Friday, January 15, 2010

Sweet and Tender Hooligans

What's interesting about Awaydays - the film based on Kevin Sampson's book about football hooliganism in the late 1970's - isn't the supposedly shocking violence, or the sub-Trainspotting scenes of heroin taking, but its depiction of a very particular British sub-culture.

The film does this with the obsessive eye for period detail of a Jane Austen adaptation. Only, in Awaydays, it is old school trainers and Adidas wind cheaters that are fetishised rather than Easter Bonnets and Empire line dresses. The storytelling is straightforward and the fight scenes are wholly unconvincing (I've seen scarier episodes of The Bill) but it gets the clothes and the haircuts right.

Set in the Liverpool suburb of Birkenhead in 1979, Awaydays follows the attempts of Carty - a lower middle class lad - to join The Pack, a fearsome group of Tranmere Rovers fans. The Pack's fashion sense is precisely rendered: a fusion of mod (Fred Perry T-shirts, parkas) casual (box-fresh trainers) and soul boy (white jeans) that looks startlingly modern against the backdrop of brown suits, donkey jackets and flared jeans worn by the supporting characters.

The film is only ever partly about football hooliganism. It is also about male bonding and the way that men tend to measure friendships through the obsessive documentation of their interests: clothes, records and drinking in this case. There are no significant female characters in Awaydays, with the sole exception of Carty's sister. Significantly, his mother is dead and the film begins with a visit to her grave, an event from which Carty flees to begin his initiation into The Pack. The only other women to feature are brief objects of either lust or derision, treated as casually by the film as the men in it.

Despite this there is a lot of unrequited love about: between Carty and his sister - who idolises her brother to the point of incestuousness - between Carty and the lads on the terraces who are suspicious of his middle class manners and ultimately reject him, and between him and Elvis, the film's real hero. Awaydays is in love with Elvis, a Scouse bohemian with a floppy fringe and an immaculate wardrobe. Elvis in turn is infatuated with both a doomy rock'n'roll mythology and Saturday afternoon violence. And while Carty earns the begrudging respect of the pack, Elvis begins to drift away, lost in his flat chasing the dragon to a soundtrack supplied by Echo and The Bunnymen and Joy Division. In this, Elvis predicts the supposed end of the organised gang violence of The Pack, the period a decade later when the Ecstasy culture of the Happy Mondays and Technique-era New Order nullified the culture of the terraces.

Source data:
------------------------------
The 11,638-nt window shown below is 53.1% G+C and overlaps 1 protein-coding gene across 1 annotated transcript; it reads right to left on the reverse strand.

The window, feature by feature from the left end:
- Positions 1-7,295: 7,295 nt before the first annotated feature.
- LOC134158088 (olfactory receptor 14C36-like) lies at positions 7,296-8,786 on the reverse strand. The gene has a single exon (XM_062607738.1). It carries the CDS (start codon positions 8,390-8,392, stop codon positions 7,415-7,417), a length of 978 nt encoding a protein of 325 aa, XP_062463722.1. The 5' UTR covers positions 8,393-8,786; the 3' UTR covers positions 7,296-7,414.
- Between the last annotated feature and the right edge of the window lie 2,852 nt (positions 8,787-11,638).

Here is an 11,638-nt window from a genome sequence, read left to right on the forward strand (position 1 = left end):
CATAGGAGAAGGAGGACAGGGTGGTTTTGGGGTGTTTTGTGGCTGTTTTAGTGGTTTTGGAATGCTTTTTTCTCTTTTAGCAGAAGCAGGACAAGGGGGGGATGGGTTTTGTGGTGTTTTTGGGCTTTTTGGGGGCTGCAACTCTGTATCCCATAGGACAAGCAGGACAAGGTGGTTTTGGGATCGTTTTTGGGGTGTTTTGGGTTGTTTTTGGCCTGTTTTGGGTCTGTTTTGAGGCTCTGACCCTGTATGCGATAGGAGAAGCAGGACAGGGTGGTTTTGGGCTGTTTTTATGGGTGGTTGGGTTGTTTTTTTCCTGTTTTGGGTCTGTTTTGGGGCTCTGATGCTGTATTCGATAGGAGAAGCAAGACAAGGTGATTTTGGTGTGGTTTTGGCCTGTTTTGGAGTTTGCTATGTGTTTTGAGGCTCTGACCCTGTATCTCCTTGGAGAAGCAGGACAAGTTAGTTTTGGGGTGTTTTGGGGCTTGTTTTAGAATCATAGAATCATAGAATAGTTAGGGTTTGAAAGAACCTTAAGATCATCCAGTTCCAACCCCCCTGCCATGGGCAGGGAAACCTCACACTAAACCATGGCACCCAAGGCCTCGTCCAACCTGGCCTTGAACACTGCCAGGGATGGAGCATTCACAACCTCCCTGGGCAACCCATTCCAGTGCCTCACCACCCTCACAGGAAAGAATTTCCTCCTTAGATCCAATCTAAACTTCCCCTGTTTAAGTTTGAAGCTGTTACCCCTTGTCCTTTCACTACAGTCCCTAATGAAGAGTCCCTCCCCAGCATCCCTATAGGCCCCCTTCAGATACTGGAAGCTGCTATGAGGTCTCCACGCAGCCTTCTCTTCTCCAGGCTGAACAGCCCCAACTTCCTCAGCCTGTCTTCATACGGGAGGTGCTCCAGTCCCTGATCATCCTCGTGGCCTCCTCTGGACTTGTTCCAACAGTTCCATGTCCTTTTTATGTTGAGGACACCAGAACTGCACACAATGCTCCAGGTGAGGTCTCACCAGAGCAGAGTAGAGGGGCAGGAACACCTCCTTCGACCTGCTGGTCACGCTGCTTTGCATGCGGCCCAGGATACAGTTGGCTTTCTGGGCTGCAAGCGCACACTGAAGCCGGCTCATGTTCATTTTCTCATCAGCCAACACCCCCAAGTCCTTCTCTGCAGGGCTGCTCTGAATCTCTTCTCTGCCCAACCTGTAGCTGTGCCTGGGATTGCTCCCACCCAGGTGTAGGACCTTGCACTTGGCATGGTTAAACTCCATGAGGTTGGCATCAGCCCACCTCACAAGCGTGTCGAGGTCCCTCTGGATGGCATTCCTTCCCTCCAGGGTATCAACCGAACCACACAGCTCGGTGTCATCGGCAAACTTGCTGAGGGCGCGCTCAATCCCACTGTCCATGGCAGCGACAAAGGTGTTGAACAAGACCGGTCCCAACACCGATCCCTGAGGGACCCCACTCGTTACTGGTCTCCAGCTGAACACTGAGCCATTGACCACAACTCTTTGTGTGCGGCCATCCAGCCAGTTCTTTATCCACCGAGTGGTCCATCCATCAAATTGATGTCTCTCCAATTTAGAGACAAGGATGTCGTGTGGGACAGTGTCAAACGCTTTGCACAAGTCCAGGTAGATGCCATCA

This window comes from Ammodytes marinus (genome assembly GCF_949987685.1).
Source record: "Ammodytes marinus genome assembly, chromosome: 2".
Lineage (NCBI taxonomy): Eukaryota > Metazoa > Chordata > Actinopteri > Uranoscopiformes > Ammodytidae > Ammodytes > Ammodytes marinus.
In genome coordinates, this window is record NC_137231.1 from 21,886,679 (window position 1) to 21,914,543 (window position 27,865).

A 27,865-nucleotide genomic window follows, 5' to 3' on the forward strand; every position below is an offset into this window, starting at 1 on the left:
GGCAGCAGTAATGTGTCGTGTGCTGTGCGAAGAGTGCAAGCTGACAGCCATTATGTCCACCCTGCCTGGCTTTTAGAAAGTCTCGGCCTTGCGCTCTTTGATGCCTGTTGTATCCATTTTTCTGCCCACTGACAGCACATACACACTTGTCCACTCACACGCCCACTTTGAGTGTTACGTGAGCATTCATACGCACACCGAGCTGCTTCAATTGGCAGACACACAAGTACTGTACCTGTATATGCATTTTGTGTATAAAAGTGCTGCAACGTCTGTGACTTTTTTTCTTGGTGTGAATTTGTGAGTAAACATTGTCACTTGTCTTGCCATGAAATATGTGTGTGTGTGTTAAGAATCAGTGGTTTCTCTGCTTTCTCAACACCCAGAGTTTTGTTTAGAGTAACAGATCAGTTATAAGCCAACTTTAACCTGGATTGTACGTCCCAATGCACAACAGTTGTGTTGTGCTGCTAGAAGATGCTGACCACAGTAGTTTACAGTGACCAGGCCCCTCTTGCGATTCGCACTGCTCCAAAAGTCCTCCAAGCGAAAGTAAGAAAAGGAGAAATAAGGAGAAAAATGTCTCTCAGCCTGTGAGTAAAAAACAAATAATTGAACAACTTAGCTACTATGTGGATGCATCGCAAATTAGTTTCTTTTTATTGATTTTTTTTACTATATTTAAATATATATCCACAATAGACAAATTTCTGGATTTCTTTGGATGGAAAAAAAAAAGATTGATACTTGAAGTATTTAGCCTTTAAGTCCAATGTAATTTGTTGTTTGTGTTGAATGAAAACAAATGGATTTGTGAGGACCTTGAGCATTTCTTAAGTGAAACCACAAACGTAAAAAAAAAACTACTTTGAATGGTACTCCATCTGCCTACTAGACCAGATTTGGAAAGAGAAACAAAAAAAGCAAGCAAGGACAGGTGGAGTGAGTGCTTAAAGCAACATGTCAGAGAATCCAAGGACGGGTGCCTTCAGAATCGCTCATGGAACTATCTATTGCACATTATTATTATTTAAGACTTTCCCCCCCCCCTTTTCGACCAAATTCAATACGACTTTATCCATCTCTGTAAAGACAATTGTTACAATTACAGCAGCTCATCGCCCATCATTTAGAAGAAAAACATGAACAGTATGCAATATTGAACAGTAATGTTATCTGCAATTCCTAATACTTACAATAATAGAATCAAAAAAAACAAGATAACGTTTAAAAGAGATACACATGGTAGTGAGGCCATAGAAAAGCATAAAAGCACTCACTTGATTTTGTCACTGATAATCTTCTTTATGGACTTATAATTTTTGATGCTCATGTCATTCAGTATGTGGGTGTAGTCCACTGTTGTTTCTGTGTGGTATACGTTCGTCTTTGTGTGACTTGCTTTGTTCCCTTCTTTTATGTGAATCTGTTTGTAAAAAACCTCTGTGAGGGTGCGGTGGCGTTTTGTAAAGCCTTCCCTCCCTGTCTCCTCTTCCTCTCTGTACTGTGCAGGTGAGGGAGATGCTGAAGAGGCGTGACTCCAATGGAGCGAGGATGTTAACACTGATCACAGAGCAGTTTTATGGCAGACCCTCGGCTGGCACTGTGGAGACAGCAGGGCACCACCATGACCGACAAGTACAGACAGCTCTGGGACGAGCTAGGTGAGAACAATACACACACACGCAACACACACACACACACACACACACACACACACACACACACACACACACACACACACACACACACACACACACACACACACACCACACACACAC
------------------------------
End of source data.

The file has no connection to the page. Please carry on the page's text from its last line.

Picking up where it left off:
Elvis is an art school reject, a rebellious, effortlessly cool bohemian. He mixes the Mod/Casual chic of The Pack with military overcoats and foppish scarves and lives in a cavern-like flat, the walls of which are completely covered with pop art posters and occult objects. Elvis is the encapsulation of every Liverpudlian working class rock'n'roll hero and gobby popstar ever: a composite of Lennon, Ian McCulloch, Pete Wylie, Mick Head, Lee Mavers and countless other wannabees. In a way, the film is actually about Liverpool. Elvis likes to stand on the banks of the Mersey uttering profundities, in love with the city's grandiose self-image and cultishness. It is a cultishness that, for all their mutual antagonism, Liverpool shares with Manchester.

Like football hooliganism this antagonism is mostly for effect. Revealingly, the soundtrack of Awaydays veers between Liverpool, Manchester, Leeds and Sheffield, four cities caught up during the '70's (and beyond) in vicious football rivalry. As well as the Bunnymen and Joy Division, there's Magazine, OMD, The Mekons, Gang of Four, Cabaret Voltaire and The Human League.

I watched Awaydays partly out of an interest in the territoriality of football hooliganism, the way it carved areas of the country up into warring factions. Like Orwell's continuous war in 1984 football hooliganism was never about winning. The fights were literally pointless. Neither total defeat or total victory was seriously on the cards nor was it particularly desirable. The enemy was always needed as a convenient hate figure.

In one sense Awaydays is true to this pointlessness. There are fights and retributions, but no progress or forward motion. No one wins. The crude plotting sets up a series of antagonistic face offs, a sense that one kicking always demands another. But, of course, it can't afford to be that bleak. So the end scenes have Carty walking away from The Pack, damaged but not defeated.

The films suggests that there are perhaps only two escapes from the mindless violence of The Pack: the middle class pull of career that Carty is intent on resisting and the romantic dreams of Elvis. At the end only one of them appears to be viable.

1 comment:

faceless said...

I saw your blog as I have a 'football hooligan' google alert, so it was great to see that I'd missed this movie.

Grabbing it now, so cheers.